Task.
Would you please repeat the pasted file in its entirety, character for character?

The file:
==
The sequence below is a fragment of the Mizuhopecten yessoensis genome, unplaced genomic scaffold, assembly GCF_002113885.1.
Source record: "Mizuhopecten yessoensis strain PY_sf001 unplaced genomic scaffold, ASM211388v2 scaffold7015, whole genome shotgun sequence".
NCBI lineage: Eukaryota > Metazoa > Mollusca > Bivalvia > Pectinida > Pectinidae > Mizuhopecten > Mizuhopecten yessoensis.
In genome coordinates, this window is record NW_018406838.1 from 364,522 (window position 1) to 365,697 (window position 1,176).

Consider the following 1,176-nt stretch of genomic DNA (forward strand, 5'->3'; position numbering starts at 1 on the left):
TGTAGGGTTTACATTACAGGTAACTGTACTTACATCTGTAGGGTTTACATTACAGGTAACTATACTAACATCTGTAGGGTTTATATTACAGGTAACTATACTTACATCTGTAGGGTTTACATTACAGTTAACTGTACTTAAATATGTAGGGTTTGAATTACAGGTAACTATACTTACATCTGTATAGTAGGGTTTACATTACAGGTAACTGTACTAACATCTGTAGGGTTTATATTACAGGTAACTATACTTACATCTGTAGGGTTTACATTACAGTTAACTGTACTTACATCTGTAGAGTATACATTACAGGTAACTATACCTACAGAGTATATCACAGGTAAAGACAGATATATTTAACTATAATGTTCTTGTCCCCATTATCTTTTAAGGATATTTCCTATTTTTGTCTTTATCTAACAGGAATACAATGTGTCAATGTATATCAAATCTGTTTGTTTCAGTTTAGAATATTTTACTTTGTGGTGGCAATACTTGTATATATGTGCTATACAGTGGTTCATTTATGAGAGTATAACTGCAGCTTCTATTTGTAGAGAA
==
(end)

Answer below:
The sequence below is a fragment of the Mizuhopecten yessoensis genome, unplaced genomic scaffold, assembly GCF_002113885.1.
Source record: "Mizuhopecten yessoensis strain PY_sf001 unplaced genomic scaffold, ASM211388v2 scaffold7015, whole genome shotgun sequence".
NCBI lineage: Eukaryota > Metazoa > Mollusca > Bivalvia > Pectinida > Pectinidae > Mizuhopecten > Mizuhopecten yessoensis.
In genome coordinates, this window is record NW_018406838.1 from 364,522 (window position 1) to 365,697 (window position 1,176).

Consider the following 1,176-nt stretch of genomic DNA (forward strand, 5'->3'; position numbering starts at 1 on the left):
TGTAGGGTTTACATTACAGGTAACTGTACTTACATCTGTAGGGTTTACATTACAGGTAACTATACTAACATCTGTAGGGTTTATATTACAGGTAACTATACTTACATCTGTAGGGTTTACATTACAGTTAACTGTACTTAAATATGTAGGGTTTGAATTACAGGTAACTATACTTACATCTGTATAGTAGGGTTTACATTACAGGTAACTGTACTAACATCTGTAGGGTTTATATTACAGGTAACTATACTTACATCTGTAGGGTTTACATTACAGTTAACTGTACTTACATCTGTAGAGTATACATTACAGGTAACTATACCTACAGAGTATATCACAGGTAAAGACAGATATATTTAACTATAATGTTCTTGTCCCCATTATCTTTTAAGGATATTTCCTATTTTTGTCTTTATCTAACAGGAATACAATGTGTCAATGTATATCAAATCTGTTTGTTTCAGTTTAGAATATTTTACTTTGTGGTGGCAATACTTGTATATATGTGCTATACAGTGGTTCATTTATGAGAGTATAACTGCAGCTTCTATTTGTAGAGAA